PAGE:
Film Review: The Green Hornet

While it sports a few spare parts that don’t quite click, this souped-up superhero vehicle runs smoothly enough thanks to a savvy sense of humor and the charisma of its central crime-fighting duo.

He may have cultivated a reputation as a Hollywood outsider, but Michel Gondry has long expressed affection for mainstream studio fare. This is, after all, the same filmmaker who calls Back to the Future one of his all-time favorite movies and based an entire film—2008’s underappreciated Be Kind Rewind—around creating lo-fi remakes of high-concept blockbusters.

With The Green Hornet, Gondry finally gets the chance to helm his very own big-budget tentpole release, starring a semi-obscure crime-fighting vigilante (portrayed in this incarnation by Seth Rogen) who is best remembered for a short-lived TV series that aired over 40 years ago. It’s only fitting that a cult filmmaker like Gondry be the one to reintroduce a cult property like The Green Hornet to contemporary moviegoers, and he goes about this task with his characteristic playfulness and offbeat wit.

Despite being handed a budget almost twice the size of his previous four features combined, the director doesn’t go overboard on the bells and whistles that are often tacked onto superhero spectacles. Aside from certain studio-mandated concessions to the marketplace—most notably a shoddy 3D conversion—Gondry keeps the movie grounded in a convincing, if ever-so-slightly skewed, reality by prizing practical effects and props over CGI and actual locations over studio soundstages. His primary digital F/X indulgence takes the form of what’s being called “Kato-Vision,” which gives audiences a first-person look at the martial-arts prowess of the title character’s sidekick, Kato (a role made famous by Bruce Lee in the ’60s TV series and embodied here by Taiwanese pop idol/actor Jay Chou). It’s a fun little flourish that gives the action sequences some added oomph while remaining consistent with the film’s lively comic spirit.

That spirit is owed as much to Rogen and Evan Goldberg’s script as it is to Gondry’s nimble direction. The Green Hornet marks the duo’s third produced screenplay and by now they’ve established a distinctively meta M.O., writing films that start out tweaking a certain genre—be it the teen sex comedy in Superbad, the ’80s buddy action comedy in Pineapple Express or the comic-book movie here—before becoming the kind of film it was previously poking fun at.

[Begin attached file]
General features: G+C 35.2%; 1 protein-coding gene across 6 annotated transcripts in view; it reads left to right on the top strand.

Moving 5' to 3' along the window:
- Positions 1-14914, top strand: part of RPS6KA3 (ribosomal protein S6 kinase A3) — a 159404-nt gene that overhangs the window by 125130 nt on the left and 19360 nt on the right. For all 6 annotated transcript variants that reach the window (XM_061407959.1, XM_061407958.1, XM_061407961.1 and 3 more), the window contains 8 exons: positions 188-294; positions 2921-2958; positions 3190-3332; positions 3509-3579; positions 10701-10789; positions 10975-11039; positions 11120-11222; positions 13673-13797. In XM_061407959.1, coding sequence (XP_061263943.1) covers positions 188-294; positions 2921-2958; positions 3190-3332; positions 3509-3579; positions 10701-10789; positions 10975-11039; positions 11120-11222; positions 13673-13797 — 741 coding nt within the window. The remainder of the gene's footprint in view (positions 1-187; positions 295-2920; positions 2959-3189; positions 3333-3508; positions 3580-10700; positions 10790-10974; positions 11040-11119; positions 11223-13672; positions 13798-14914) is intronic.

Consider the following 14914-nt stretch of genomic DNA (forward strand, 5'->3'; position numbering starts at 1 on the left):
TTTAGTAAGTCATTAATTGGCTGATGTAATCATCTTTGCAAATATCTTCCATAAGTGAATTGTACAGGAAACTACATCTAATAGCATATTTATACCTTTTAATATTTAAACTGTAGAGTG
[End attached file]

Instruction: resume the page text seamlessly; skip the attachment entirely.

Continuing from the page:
In fact, Hornet’s first half can be viewed as a good-natured parody of such super-serious superhero origin stories as Batman Begins. Like Bruce Wayne, Britt Reid (Rogen) is the scion of a wealthy family who uses his considerable resources to launch a career as a masked vigilante following the untimely death of his newspaper magnate father (Tom Wilkinson). But Britt isn’t driven by vengeance or a burning desire to see justice done—a party-hearty guy by nature, he just wants to have a good time and keep pissing off his spoilsport old man. His partner Kato’s motives aren’t exactly virtuous either; for this tinkerer, crime-fighting is primarily an excuse to design and build lots of neat gadgets, from gas guns to a slick car that’s tricked out with flame-throwers and Ben Hur-style spikes hidden in the tires.

Goldberg and Rogen get a good deal of comic mileage out of their heroes’ decidedly unheroic attitudes, as well as the not-so-subtle tension between the clumsy Hornet and his far more skilled sidekick. After an unsuccessful detour into darker territory with 2009’s Observe and Report, Rogen is back in his comfort zone as a performer, once again playing the self-absorbed man-child who desperately needs to grow up and get a clue. Chou wisely doesn’t try to match his co-star’s bluster, instead earning laughs with deadpan reactions and graceful bits of physical comedy.

The Green Hornet is at its best when it just lets this dynamic duo blunder through their new vocation, bickering, screwing up and catching bad guys almost by accident. Because this is ultimately another comic-book movie, though, convention dictates that there be both a super-villain and a city in peril and when those plot mechanics kick in, the wheels start to come off the ride. In a seemingly inspired casting choice, Gondry has tapped Christoph Waltz—who rocketed to fame last year as wily Nazi colonel Hans Landa in Inglourious Basterds—to play the Hornet’s nemesis, a crime lord named Chudnofsky who runs the L.A. underworld, but suffers from vague feelings of inferiority. Sadly, neither the director, nor the writers, nor Waltz himself seem entirely certain who this character is and whether he’s supposed to be funny or deadly serious.

Cameron Diaz faces a similar problem as the film’s lone female character, intrepid secretary Lenore Case. While it’s established early on that she’s not going to be a serious love interest for Britt, she’s still given little personality beyond a form-fitting wardrobe.

After largely avoiding traditional action set-pieces, the film climaxes with a large-scale car chase that seems designed to outdo the famous automobile pile-up that ends The Blues Brothers. Amidst all the mayhem, Gondry loses the film’s comic rhythm, in much the same way that the tone of Pineapple Express ran away from director David Gordon Green in that movie’s climactic shootout. (Both there and here, it’s more than a little jarring to see the jovial, accidental heroes suddenly start wasting bad guys like pros.) Should the Green Hornet and Kato return for another big-screen adventure, the filmmakers would be wise to focus more on the laughs and less on the derring-do.